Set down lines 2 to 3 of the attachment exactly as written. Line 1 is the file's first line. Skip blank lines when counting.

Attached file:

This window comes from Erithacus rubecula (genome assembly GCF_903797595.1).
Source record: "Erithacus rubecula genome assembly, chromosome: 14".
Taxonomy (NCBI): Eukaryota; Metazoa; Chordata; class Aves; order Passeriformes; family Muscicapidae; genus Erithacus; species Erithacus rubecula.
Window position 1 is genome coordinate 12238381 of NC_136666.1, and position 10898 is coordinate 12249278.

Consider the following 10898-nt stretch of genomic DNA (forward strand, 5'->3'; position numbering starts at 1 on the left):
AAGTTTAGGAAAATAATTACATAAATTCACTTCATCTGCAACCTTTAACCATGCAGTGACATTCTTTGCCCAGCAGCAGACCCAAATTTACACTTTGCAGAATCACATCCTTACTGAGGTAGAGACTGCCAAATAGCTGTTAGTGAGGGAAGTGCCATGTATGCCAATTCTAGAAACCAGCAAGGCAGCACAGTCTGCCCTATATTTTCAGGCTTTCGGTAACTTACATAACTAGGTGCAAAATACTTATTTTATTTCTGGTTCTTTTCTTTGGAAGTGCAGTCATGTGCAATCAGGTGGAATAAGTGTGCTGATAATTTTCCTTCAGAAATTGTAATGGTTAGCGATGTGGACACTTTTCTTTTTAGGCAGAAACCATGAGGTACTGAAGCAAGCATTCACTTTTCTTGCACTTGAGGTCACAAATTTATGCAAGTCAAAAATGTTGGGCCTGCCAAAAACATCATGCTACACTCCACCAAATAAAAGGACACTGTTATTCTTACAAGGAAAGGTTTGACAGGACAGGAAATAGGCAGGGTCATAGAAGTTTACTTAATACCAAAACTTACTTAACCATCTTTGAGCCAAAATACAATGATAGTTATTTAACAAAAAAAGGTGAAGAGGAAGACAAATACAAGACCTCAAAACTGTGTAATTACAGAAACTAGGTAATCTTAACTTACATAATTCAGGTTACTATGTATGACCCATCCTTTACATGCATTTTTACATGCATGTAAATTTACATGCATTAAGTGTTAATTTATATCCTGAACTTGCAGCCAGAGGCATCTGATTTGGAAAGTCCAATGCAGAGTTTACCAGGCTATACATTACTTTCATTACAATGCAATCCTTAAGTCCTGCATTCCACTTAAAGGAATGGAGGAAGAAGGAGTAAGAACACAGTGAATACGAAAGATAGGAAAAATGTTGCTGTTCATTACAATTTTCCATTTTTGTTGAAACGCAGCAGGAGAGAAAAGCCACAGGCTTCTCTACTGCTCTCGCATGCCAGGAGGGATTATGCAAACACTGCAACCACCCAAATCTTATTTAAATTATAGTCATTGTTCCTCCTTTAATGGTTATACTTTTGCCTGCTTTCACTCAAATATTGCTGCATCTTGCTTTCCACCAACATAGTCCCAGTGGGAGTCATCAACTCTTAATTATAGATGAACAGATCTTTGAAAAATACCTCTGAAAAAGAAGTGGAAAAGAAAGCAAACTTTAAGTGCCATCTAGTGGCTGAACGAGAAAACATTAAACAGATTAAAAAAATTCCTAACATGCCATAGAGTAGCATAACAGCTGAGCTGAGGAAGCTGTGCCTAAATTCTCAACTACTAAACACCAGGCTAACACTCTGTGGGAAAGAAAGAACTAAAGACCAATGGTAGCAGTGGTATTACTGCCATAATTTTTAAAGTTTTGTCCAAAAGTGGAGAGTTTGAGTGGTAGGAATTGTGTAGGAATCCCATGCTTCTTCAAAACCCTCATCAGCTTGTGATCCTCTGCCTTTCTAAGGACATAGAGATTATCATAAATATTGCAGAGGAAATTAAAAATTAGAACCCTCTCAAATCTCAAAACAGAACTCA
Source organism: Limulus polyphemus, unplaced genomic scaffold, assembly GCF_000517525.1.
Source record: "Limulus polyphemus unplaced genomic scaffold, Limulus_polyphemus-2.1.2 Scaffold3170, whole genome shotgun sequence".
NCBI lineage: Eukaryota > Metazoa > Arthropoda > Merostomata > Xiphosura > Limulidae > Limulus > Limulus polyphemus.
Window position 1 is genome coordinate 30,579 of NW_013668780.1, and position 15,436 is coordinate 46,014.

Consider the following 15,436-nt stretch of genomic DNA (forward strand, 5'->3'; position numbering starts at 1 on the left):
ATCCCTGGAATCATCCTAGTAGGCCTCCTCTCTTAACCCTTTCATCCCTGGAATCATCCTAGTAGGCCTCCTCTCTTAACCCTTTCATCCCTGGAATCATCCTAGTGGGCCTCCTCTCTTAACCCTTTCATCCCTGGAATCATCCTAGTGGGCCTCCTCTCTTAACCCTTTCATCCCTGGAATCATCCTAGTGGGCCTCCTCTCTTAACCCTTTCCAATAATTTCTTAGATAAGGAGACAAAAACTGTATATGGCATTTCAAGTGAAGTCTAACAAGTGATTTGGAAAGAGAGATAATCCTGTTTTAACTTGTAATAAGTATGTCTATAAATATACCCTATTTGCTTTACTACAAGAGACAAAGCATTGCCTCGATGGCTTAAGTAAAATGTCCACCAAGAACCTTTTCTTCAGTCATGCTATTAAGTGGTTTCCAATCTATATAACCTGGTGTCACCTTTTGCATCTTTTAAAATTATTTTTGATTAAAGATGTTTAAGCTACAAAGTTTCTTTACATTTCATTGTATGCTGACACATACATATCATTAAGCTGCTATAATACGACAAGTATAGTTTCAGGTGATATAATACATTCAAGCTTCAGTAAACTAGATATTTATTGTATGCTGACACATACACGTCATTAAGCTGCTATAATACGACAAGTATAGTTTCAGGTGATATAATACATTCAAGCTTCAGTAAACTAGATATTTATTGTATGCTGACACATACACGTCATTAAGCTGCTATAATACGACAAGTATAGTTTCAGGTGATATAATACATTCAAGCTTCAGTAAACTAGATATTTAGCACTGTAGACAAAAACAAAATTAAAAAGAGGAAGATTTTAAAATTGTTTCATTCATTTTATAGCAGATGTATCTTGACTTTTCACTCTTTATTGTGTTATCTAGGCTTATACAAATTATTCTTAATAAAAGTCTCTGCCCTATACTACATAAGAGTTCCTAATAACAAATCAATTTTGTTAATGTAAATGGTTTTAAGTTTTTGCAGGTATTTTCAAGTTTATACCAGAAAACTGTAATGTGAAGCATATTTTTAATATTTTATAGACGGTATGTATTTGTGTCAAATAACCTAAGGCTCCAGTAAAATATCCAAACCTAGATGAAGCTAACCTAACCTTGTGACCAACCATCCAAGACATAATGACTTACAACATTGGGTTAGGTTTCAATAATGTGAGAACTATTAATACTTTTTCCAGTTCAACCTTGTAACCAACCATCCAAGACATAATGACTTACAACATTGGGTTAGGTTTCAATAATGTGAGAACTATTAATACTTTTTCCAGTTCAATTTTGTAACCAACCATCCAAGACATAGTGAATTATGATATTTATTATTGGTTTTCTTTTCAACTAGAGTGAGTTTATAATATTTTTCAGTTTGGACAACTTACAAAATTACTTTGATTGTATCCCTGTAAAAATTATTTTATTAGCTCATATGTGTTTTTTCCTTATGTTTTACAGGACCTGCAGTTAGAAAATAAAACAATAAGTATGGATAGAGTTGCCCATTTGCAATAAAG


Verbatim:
Source record: "Erithacus rubecula genome assembly, chromosome: 14".
Taxonomy (NCBI): Eukaryota; Metazoa; Chordata; class Aves; order Passeriformes; family Muscicapidae; genus Erithacus; species Erithacus rubecula.